condiments and spices.
Wholesale club stores in Nassau, Freeport, and Abaco are usually located in major shopping centers. These outlets carry a full line of food products in club and institutional-sized packs, in addition to apparel, appliances, and home furnishings.
Gas marts obtain practically all of their products from local importers/distributors. Seldom will convenience stores buy direct from overseas suppliers, as their limited product mix is usually readily available from local distributors.
The best method of targeting gas marts is through local distributors.
The Bahamas has a wide variety of products available. However, importers and consumers are always interested in new food and beverage alternatives. Although not present in large quantities, the health food trend has recently been on the rise in
the Bahamian food market. Some of the more affluent areas of The Bahamas, like Cable Beach, on New Providence Island, have witnessed a small surge in health and gourmet food stores openings. Supermarkets have widened their offerings of food
and beverages for the health-conscious consumer and tourist.
Best Product Prospects:
Post reports that market opportunities exist for practically all high/value consumer-oriented foods and beverages and seafood products in The Bahamas. In Pre-Covid 2019, the following product categories had record export levels: syrups and sweeteners,
processed vegetables and pulses, chocolate and confectionery, dog and cat food, baby food, snack foods, condiments and sauces, beer and wine and distilled spirits and other alcoholic beverages.
Food Service Sector
stop-over tourists (with nearly 80% coming from the U.S.) visit the Bahamas every year
cruise ship passengers visit the Bahamas every year
of food & beverage products purchased by larger hotels and resorts is sourced directly from U.S. suppliers
Post reports that unfortunately, the COVID-19 pandemic has had a huge impact on the Caribbean, especially on the region’s hotel, restaurant and institutional (HRI) food service sector. Bahamas did not escape the wrath of the pandemic. March
2020 saw lockdowns implemented throughout the region and an abrupt halt to tourist arrivals, bringing practically the entire HRI sector to a standstill. As a result, many people in the sector lost their jobs or were furloughed, especially those
employed at hotels and resorts.
Beginning in May 2020, markets throughout the Caribbean gradually began reopening. However, reopening has been uneven throughout the region, as governments have based their reopening plans on their individual situation in relation to the pandemic. Just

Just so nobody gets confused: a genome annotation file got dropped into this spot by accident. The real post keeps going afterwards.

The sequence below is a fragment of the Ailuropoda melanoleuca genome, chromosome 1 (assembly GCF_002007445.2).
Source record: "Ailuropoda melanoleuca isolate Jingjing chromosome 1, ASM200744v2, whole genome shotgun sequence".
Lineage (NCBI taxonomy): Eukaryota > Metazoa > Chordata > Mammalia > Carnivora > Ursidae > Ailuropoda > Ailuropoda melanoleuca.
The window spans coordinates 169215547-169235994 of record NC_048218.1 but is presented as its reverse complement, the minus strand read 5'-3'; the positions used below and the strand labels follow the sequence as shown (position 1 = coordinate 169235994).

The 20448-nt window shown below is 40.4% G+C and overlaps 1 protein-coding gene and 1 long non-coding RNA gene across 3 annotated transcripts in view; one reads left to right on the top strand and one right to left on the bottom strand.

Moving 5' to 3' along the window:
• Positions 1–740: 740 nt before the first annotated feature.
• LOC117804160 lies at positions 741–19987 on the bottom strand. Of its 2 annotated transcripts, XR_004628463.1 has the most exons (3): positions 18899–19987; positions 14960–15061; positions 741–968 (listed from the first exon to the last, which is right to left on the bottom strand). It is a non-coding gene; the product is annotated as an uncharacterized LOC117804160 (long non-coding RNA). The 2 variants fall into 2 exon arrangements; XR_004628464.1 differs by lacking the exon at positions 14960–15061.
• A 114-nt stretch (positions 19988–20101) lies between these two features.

how severe the economic decline in 2020 and how robust the upswing in 2021 remains largely dependent on the recovery of the tourism sector, which in turn hinges largely on tourist confidence in travel and mitigation measures.
At last report which is Pre-Covid and therefore temporarily affected, Post advised that with a well-developed tourism infrastructure, proximity to the U.S. the Bahamas is the perfect Caribbean playground for U.S. tourists. Nearly 1.5 million stop-over
tourists (with nearly 80% coming from the U.S.) and over 4.5 million cruise passengers visit The Bahamas annually. For U.S. food service suppliers, this translates into excellent opportunities in the food service sector, especially since The
Bahamas has very little domestic food production of its own.
The larger hotels and resorts purchase roughly 40% of their food and beverage needs through local importers, while 60% is purchased directly from U.S. suppliers. Some hotels have even positioned offices in south Florida to facilitate shipment to
the seaports of the Bahamas. Moreover, the chained food service establishments located in the Bahamas typically import directly from U.S. buying offices. Most restaurants turn to local importers, which also serve as wholesalers/distributors,
to source their imported food and beverage supply, while the majority of the seafood, bottled beverages, and seasonal fruits and vegetables tend to be bought directly from vendors on the island.
The competition between the U.S. and other nations varies between product categories. It is also worth noting that many products from other countries are transshipped through the U.S., meaning the market share of other countries may be understated.
The close proximity of the U.S. to The Bahamas allows for quicker and less expensive means of transport of U.S., as well as other foreign products. Nevertheless, it is assumed that the U.S. dominates in all major food categories.